The famed Blue Ribbon Analysis is up on the Horse Racing page.
The Blue Ribbon Derby Analysis is up on the Horse Racing page.
When the rash of horse fatalities at Santa Anita in the first months of this year led the track’s owner to announce revolutionary steps to improve both safety and the perception of racing, many hoped this would break the logjam of opposition to any meaningful change in the racing industry. But as New York’s racing regulatory body demonstrated this week, don’t look for them to take a leadership role.
Twenty-three horses died while racing or training during the first three months of the Santa Anita winter meet. While it has yet to be determined what caused the fatalities, Belinda Stronach, head of The Stronach Group that owns and runs the track, announced sweeping reforms that have upended the national discussion on equine safety. (Although we often use the phrase “equine safety,” we should never lose sight of the fact that when a horse goes down, there is a human on its back who can also suffer a devastating injury.)
The most controversial of her proposed changes are restrictions on the use of the whip, and a ban on Lasix, the diuretic medication that is permitted in all states and is the only drug that can be administered legally on race day. While many people in the “outside” world are either sickened or surprised to learn that both whips and drugs are commonplace in racing, racing’s insiders will not be surprised to learn that on Kentucky Oaks and Kentucky Derby days – two of the sport’s premier events – a grand total of three horses in the 27 races will not be on Lasix.
New York, along with Kentucky and California, is one of the country’s premier racing jurisdictions. Whether it would join the ranks of those realizing that the sport needed a massive overhaul of its perception among the general public, or side with the entrenched interests seeking to obstruct meaningful change, its Gaming Commission meeting on Monday answered, “we’re sticking with the status quo.”
The Commission’s Executive Director ran through a comparison of proposals by The Stronach Group with the situation in New York. Where TSG called for an increased program of Out-of-Competition Testing, the New York response was, essentially, “we do that also.” As I have documented in the past, New York’s program is so anemic that in two periods covering several years, it never identified a thoroughbred testing positive for a prohibited substance.
In what is one of the most significant proposals from California, TSG is proposing complete transparency on veterinary records, including the transfer of records to a new barn. New York responded with its policy in which one type of treatment is sent to a barn claiming a horse. While this has not received the attention I think it deserves, the overuse of legal medications is potentially a major scandal, and one that transparency of vet records would uncover.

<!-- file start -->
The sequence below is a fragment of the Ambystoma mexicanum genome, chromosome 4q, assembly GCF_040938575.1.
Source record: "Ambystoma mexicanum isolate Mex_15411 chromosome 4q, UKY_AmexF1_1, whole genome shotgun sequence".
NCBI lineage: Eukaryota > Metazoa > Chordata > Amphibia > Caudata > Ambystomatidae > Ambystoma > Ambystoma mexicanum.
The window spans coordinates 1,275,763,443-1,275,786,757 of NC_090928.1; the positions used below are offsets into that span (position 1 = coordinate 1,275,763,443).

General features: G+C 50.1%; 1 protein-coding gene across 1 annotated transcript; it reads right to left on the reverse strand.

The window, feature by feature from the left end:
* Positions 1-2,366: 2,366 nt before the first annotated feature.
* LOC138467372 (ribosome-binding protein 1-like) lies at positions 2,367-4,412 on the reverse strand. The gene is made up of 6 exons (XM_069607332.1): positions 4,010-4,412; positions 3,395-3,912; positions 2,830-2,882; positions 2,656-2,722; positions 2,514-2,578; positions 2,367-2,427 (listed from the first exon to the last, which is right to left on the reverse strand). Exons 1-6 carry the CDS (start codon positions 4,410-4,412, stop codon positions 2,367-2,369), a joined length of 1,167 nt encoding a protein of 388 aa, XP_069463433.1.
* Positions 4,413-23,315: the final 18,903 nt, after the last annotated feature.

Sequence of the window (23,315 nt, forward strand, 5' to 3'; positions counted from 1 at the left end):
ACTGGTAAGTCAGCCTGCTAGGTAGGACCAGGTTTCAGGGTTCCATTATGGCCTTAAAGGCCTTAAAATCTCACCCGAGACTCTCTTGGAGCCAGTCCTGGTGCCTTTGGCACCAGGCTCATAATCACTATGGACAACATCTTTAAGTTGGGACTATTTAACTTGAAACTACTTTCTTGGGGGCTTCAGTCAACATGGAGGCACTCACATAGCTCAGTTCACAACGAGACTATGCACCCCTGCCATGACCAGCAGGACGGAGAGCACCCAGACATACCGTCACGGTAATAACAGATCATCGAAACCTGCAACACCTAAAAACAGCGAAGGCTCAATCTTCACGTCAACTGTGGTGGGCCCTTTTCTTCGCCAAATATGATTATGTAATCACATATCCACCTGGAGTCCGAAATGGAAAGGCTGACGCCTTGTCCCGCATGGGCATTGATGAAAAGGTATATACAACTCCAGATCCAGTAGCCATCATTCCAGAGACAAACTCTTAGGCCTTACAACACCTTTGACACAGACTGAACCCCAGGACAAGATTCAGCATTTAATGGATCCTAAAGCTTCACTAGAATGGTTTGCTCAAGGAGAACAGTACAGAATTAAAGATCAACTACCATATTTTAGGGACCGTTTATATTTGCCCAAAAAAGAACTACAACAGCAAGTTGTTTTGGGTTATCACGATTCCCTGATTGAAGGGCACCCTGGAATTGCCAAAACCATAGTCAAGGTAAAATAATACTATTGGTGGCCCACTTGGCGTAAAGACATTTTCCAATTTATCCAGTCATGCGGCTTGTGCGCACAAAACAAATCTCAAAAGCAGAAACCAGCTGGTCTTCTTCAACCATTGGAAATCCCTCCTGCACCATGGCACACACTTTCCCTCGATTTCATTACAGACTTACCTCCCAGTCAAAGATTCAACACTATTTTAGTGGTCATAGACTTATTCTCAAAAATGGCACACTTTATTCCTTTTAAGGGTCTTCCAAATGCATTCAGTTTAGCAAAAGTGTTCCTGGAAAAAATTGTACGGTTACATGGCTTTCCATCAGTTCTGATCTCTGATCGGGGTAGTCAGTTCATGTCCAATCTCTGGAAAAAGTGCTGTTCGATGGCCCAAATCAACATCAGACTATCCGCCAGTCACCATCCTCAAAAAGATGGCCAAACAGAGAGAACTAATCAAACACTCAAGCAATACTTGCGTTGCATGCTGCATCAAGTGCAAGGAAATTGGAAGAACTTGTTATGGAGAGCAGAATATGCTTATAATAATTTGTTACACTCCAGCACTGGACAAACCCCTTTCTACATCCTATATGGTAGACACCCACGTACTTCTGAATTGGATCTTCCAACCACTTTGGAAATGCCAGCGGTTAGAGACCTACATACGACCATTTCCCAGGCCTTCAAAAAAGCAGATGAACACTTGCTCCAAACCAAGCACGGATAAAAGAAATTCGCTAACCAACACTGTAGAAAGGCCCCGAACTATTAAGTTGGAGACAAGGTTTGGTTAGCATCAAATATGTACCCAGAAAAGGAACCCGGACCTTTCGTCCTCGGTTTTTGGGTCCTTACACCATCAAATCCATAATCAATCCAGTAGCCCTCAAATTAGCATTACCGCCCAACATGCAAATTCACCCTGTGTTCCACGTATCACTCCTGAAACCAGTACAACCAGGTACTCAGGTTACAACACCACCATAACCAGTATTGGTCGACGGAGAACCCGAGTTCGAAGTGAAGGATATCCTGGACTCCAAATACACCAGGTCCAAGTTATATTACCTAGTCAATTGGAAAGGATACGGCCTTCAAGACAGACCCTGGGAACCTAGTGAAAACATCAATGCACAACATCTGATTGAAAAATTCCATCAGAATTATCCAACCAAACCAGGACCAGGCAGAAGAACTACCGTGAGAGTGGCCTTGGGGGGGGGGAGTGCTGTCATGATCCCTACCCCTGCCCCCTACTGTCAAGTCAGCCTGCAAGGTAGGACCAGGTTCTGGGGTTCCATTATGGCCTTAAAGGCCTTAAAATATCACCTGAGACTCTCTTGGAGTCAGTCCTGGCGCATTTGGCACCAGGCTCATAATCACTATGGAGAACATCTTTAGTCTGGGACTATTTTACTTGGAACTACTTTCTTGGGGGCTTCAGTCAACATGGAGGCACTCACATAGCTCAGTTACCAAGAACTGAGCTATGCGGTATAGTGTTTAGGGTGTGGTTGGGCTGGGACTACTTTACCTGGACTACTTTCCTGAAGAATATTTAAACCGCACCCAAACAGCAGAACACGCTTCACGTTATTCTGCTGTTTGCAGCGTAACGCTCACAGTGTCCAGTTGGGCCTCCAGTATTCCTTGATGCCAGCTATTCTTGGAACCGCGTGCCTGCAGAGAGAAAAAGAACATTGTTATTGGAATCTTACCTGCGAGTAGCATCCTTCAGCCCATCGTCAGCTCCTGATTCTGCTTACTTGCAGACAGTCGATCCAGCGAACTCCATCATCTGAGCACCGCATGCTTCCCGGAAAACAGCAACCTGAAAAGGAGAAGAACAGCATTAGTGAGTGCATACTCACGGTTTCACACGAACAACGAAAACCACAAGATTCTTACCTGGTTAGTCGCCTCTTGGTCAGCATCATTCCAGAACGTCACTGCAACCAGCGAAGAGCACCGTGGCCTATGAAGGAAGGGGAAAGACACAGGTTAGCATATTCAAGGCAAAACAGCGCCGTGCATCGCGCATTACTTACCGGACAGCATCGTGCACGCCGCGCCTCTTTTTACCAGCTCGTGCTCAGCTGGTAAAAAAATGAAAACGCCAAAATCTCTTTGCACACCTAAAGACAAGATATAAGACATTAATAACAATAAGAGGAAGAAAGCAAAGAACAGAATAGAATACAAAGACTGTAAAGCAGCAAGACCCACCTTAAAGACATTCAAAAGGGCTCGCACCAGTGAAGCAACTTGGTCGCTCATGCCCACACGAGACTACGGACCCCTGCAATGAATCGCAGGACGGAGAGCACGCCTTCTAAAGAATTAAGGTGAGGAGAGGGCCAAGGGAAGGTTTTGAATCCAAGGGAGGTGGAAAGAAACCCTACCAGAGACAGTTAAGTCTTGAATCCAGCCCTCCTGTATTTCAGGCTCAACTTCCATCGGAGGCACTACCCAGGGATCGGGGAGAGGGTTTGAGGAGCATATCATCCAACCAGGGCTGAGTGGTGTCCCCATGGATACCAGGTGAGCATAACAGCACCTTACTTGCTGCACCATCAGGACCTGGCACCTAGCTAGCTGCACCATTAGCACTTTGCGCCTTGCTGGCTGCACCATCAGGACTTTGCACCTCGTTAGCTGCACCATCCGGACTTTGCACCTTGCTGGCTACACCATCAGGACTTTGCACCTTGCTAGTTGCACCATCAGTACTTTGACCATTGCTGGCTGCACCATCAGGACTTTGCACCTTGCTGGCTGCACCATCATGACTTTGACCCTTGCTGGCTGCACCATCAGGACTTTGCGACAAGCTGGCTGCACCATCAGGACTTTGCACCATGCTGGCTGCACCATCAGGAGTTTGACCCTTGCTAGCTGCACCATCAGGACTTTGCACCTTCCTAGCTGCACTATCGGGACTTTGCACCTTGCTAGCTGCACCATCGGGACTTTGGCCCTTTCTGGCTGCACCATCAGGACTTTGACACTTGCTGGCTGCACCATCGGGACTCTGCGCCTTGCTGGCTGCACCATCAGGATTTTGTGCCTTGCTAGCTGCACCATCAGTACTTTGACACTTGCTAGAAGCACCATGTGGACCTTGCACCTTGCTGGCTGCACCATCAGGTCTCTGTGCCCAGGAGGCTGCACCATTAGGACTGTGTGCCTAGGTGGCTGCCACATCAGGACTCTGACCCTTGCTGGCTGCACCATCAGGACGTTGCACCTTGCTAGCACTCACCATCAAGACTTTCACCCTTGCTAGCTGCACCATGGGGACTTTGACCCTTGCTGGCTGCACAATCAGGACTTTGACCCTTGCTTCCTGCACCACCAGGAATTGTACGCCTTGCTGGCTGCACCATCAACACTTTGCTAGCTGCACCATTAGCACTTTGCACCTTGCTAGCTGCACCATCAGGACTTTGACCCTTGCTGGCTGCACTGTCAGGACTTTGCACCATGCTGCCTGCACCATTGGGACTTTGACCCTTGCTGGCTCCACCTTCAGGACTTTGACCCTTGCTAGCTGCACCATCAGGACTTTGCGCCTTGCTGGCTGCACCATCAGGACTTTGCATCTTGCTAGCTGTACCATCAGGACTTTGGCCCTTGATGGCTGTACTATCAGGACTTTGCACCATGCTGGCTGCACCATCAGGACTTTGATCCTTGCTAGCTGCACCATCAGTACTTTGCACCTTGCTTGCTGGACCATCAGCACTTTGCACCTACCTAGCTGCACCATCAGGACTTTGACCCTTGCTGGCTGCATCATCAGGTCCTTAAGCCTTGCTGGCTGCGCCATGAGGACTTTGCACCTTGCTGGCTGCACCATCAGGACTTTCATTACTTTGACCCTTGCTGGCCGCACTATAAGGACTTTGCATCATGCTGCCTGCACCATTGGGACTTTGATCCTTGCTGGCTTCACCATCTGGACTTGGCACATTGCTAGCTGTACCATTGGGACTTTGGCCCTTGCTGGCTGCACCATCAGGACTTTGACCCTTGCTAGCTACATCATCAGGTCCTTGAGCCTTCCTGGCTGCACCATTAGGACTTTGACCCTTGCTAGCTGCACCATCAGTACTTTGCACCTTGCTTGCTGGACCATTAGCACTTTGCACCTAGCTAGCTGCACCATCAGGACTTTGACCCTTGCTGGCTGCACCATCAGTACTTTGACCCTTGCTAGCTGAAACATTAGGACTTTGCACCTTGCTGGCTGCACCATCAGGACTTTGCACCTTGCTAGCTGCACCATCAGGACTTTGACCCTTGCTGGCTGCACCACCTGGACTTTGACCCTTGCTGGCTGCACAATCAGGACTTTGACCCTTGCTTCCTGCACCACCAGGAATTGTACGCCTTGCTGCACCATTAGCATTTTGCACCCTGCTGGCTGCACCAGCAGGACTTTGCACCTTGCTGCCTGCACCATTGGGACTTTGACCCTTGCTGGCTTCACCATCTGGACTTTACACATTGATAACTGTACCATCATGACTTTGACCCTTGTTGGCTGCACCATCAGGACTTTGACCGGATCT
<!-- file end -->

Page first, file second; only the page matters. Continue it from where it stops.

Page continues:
Use of the whip? The Gaming Commission has previously talked about it and is “still studying” possible changes.
The Commission is also going to study its position on race-day Lasix. The New York Racing Association that conduct racing at the state’s major thoroughbred tracks has signed on with a coalition that is proposing a significantly watered-down version of TSG’s outright ban (albeit one that will be implemented gradually). The Coalition is proposing no Lasix in two-year-old races or in higher level stakes races. For the vast majority of races, there would be no change.
The Coalition proposal is half-baked. If the reason for permitting Lasix is a concern for equine safety, why would it not be permitted for the more valuable horses – the stakes horses and two-year-olds? But I doubt the Commission will ever get to approving the change. The state’s Equine Medical Director, Scott Palmer, DVM, has already thrown cold water on the proposal, and this is a Commission that meekly follows Palmer’s advice.
New York’s Gaming Commission may actually be the best advertisement for the importance of having a national body overseeing medication rules and discipline for violations. I do not think a single member of the Commission knows anything about horse racing. That is not hyperbole; I mean it literally.
My opinion is based on years of observing their meetings. They almost never discuss anything. They operate in secrecy. The total “conversation” comparing California’s proposed changes with New York took all of four minutes (and there was not a single comment). The Lasix conversation lasted five minutes. By contrast, California’s Horse Racing Board is comprised of knowledgeable individuals who engage in robust discussions. They even allow members of the public – you know, taxpayers – to participate.
The simple reality is that the Gaming Commission is not going to be a factor in any national conversation. The leading figure in New York on reforms to racing is Congressman Paul Tonko, co-author of the Horseracing Integrity Act 0f 2019. The leadership of the horse racing community has yet to produce its own voice in favor of reform. It is an embarrassing indictment on the lack of leadership in this state.